Greta Bull, chief executive of Consultative Group to Assist the Poor and a World Bank director, speaks of the reality of microfinance today.
Global Finance: How does your group promote microfinance in Africa?
Greta Bull: CGAP is focused on developing inclusive financial services like payments, savings, and credit or insurance that reach the poor in Africa and other emerging markets. We believe that suitable and responsible financial services should be made available to low-income people in ways that are both affordable and sustainable. This is because poor people want to improve their lives, want economic opportunities and some level of economic security.
GF: Do you think microfinance is relevant following the explosion of digital lending?
Bull: Absolutely. Let’s remember that microfinance is not just about credit. Many microfinance providers (MFPs) offer important savings and insurance products in addition to credit products. In the credit space, there is a big difference between the products of MFPs and digital credit providers. Digital credit is easy to get but is short term and very expensive. It is not necessarily an appropriate tool for building and maintaining a business. Microfinance can improve efficiency considerably by adopting some of the data-driven underwriting and digital delivery that make digital credit possible, but their more engaged relationships with their clients are important, too.
GF: What should MFPs do to ensure their model remains relevant and attractive?
Bull: There is no doubt in my mind that the microfinance industry needs to adapt to the challenges of digital. Digital credit is only the tip of the iceberg, and new business models from a broad range of technology-enabled providers will inevitably challenge the microfinance business model. Digital banks like Tyme in South Africa will create serious competition for MFPs if they do not embrace what technology can do for them. They need to do this in a deep and meaningful way, rather than experimenting around the edges while keeping the core of their business models intact.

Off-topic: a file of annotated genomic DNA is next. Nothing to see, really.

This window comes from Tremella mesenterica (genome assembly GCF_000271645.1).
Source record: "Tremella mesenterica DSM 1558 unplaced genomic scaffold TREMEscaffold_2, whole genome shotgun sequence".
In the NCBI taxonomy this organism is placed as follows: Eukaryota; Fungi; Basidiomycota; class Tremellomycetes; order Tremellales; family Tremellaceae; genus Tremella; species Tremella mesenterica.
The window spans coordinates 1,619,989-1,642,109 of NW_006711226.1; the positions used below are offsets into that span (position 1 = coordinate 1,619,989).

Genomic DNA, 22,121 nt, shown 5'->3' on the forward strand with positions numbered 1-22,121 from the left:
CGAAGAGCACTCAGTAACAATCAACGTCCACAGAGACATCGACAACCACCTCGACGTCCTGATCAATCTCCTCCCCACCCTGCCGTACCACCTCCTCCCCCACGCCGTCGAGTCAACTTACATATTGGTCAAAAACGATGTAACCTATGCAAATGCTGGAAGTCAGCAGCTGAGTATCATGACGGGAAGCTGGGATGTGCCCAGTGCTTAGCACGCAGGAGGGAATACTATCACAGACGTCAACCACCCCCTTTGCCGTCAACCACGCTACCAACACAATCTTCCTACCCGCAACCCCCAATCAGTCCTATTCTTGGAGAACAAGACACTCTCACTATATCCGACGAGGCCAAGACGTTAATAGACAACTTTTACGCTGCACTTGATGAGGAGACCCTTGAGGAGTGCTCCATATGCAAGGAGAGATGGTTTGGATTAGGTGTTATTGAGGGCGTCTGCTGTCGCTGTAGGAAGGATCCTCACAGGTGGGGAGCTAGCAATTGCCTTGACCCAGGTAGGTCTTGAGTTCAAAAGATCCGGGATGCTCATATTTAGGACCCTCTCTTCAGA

GF: What are the threats and challenges facing microfinance now?
Bull: The biggest and most obvious in the near term is the Covid-19 crisis. This is putting strain on all lenders and, given the indeterminate duration of the crisis, will continue to do so until the virus is brought under control. Beyond that, the big challenge is dealing with digital challengers, which may not come in the form of a traditional financial institution. Technology is enabling a modularization of the financial services value chain, with challengers picking off parts of what has traditionally been done by banks and offering only that service, at scale and at a reasonable price. MFPs will have to find a way to compete with digitally native challengers.
GF: What role can regulators play in promoting MFPs?
Bull: In the near term, there is a lot that policymakers can do to help MFPs to get through the Covid-19 crisis. As we move beyond immediate crisis response, I think the regulation of microfinance deserves a fresh look. There was a big push to regulate MFPs in the late 1990s and early 2000s, which drove a wave of transformations over the following decade. I think the experience with that has been mixed. Although there is little doubt it helped attract investment to the sector, it has created a cul-de-sac for MFPs as a regulated category, creating compliance costs without meaningful prudential oversight. I would prefer to see flexible regulatory frameworks that enable providers to achieve incremental licensing approvals based on the services they provide—preferably on a regulatory spectrum that can eventually lead to becoming a fully licensed bank.
GF: Microfinance was pitched as the ultimate solution for the unbanked. Is it?
Bull: I think what we have learned over the years is that there are no silver bullets. Responsibly serving low-income communities with financial services is hard, and building a solid business case requires strong technical know-how, excellent market knowledge and committed investors with deep pockets. In some of the more volatile markets, it has also involved a fair amount of luck, which can sometimes be in short supply in Africa. There is still a lot of work to do.
GF: Microfinance institutions borrow to on-lend. Has this contributed to high interest rates?
Bull: I don’t think that relatively high interest rates in microfinance can be attributed to borrowing from development organizations. Interest rates are driven by a number of factors, including the cost of funds, the unit cost of delivering a loan and a risk premium to account for possible defaults of borrowers. All of these factors are elevated for MFPs. As they get larger and start taking deposits, and as markets get more competitive, the cost to borrowers comes down.